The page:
Sunday, March 30, 2014

Noticing and Noting

They say news should be tailored to the consumer. To a certain extent, that has been going on for a while. People are reading about the Kardashians while I have to look up how to spell their name. Confession time: I'm not really sure how many sisters are in that family. From the supermarket tabloids I see at the checkout, I can guess there are at least two. For a while I thought perhaps they were mother/daughter, like Naomi and Wynonna Judd. Now I don't know why the Kardashians are famous. I'd be more impressed if they did/made/invented/wrote something. Perhaps if they teamed up with their brothers Sleepy, Sneezy, Happy, Grumpy, Doc and Dopey. Other than that...
A while back I touched base on people who were geniuses not being recognized as truly talented. The math whiz who worked at Subway, or the guy who bags groceries at my store and tutors calculus in his spare time.
Are they a taco short of a combo platter? Maybe.
Fame is not only fleeting, there are different definitions of success.
There was a bar here in town by the name of Taco land. Graffiti covered walls, a dark stage and the filthiest bathrooms. It was a dive in the truest sense of the word, but it was considered the pinnacle of the underground music scene. Playing Taco land was a benchmark for a struggling band. The owner, Ram Ayala, was killed years ago along with the doorman in a robbery. The place was boarded up, the music moved elsewhere. People I talk to recall the place with fondness. It was said that it wouldn't be Taco land without Ram, but time marches on. New owners have cleaned it up and made it more family friendly.
Last year I got an autograph from someone I consider famous. He's well know in the nerd set, but you wouldn't know his name or his artwork. Upon getting it, I showed it to all my nerdy friends and they all gave heartfelt congratulations. If I walked down the street and did the same thing to a complete stranger, the result would be different.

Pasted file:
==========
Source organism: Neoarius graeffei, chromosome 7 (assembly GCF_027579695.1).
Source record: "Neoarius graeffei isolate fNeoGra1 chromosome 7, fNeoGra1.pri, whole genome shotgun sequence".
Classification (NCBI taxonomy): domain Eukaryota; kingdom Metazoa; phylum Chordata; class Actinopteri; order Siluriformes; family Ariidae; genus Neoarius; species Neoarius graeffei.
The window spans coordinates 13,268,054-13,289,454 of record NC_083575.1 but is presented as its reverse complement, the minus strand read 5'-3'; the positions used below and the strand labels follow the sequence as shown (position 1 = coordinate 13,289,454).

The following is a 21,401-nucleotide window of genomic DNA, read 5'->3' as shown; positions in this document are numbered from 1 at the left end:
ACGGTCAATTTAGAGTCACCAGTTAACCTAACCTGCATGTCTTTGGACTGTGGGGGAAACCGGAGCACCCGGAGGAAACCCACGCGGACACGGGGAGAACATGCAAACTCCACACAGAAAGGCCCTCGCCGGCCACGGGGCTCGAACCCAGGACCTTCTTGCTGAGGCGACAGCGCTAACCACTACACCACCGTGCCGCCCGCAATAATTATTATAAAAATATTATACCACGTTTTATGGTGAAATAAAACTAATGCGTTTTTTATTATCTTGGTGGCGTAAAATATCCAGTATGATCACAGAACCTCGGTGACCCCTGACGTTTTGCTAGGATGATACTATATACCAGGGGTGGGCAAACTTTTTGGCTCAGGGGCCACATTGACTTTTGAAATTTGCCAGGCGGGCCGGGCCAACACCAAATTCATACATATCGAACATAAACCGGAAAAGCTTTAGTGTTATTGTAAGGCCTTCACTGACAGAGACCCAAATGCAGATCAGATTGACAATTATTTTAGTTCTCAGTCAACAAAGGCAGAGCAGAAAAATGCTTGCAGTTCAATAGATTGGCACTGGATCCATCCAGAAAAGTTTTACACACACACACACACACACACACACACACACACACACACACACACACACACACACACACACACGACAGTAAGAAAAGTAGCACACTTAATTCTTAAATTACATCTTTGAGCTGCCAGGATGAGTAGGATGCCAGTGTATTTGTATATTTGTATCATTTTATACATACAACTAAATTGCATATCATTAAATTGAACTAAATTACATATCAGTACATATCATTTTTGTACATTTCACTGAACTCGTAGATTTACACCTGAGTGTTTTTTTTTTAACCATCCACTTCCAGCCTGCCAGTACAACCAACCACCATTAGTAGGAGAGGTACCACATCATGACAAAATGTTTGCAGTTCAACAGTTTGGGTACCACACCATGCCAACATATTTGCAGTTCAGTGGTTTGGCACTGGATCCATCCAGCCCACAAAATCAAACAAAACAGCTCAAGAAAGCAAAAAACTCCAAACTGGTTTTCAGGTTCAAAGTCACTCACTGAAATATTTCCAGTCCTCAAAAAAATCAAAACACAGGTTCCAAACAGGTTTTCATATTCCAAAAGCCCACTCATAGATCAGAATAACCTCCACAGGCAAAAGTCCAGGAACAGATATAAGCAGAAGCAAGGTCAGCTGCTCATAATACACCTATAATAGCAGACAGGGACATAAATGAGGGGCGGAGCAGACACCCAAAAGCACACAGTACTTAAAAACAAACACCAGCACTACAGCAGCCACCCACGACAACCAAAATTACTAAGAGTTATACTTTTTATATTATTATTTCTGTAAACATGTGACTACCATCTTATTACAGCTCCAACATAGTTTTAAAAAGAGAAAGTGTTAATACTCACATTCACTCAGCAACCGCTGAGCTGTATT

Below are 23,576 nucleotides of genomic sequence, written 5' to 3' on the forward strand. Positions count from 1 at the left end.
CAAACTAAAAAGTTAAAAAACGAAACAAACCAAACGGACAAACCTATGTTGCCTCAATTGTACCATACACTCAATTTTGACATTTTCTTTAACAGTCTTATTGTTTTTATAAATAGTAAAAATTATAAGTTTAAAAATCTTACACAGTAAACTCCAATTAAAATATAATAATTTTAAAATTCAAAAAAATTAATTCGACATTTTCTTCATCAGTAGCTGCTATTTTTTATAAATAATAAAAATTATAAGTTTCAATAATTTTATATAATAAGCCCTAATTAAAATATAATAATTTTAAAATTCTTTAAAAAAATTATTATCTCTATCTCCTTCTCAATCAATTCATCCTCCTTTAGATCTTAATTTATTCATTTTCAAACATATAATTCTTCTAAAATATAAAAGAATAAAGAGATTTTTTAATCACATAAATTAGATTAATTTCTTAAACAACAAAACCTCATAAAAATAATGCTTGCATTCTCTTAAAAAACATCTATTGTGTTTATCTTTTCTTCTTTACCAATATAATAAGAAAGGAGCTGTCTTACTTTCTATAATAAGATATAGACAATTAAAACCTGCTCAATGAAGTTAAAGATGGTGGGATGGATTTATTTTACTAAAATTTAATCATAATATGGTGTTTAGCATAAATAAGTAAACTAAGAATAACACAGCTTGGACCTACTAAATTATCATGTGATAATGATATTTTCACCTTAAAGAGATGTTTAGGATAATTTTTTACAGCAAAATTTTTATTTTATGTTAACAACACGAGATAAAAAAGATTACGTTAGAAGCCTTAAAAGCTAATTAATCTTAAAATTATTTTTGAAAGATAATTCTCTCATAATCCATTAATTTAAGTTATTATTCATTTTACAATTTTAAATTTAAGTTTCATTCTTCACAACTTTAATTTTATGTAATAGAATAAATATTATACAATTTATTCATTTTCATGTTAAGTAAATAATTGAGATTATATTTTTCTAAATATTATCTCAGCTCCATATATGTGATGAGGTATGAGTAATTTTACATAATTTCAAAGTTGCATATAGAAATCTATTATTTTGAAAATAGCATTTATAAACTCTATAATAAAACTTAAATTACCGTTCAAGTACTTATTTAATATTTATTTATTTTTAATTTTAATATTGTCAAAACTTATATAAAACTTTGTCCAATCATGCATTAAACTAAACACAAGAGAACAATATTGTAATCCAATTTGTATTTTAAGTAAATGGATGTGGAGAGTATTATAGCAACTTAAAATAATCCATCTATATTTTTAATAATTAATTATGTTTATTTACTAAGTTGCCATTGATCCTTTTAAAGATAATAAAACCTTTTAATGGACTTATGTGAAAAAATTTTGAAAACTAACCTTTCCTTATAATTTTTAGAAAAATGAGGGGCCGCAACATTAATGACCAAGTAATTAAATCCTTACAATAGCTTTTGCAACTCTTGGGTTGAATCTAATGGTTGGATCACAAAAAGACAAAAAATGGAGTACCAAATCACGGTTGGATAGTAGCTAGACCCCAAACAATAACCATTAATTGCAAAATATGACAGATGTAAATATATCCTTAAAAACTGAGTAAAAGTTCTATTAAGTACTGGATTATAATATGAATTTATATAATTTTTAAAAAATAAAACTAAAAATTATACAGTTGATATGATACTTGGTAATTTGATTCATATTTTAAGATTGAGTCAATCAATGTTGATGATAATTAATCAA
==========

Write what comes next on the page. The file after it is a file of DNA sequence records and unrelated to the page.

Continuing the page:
Two days ago, an artist that I considered very talented passed away. He barely made the obituaries in his hometown paper.
From what I read in the articles about David Trampier, he left a budding illustration career to become a cabbie in Carbondale, Illinois. Seriously, WTF??
Sources say he had creative differences with publishers. Checks made out to him for his work went uncashed. Tramp literally dropped off the face of the earth and was presumed dead. It was the geek version of an Abe Vigoda joke, people think he's dead until he makes another appearance in TV or movies.
Now some of you are going to look at the pictures in the link and think; 'so what?' A few people will say; 'Hey, he did that?' or, 'I never knew.'
Tramp's art was narrow in focus to the nerd set, but his work graced book covers the world over. Think of the nerd subset but internationally. It is possible he didn't know how far his reach was, or how many people his art touched. It is also possible that he felt shy and awkward about his success.
In thinking about this for the last day or two, I've reached a conclusion: Fame does not equal universal popularity. But what separates the merely successful to the moderately famous?
Steven King puts in 8 to 12 hour days writing. Some of his books are better than others, but he keeps cranking them out. I admire him for that.
Phil Foglio and Howard Taylor have drawn webcomics for years and are considered rock stars of the nerd set. Their track record can be measured in decades.
Karma may be instant, but success is slowly built up layer upon layer.

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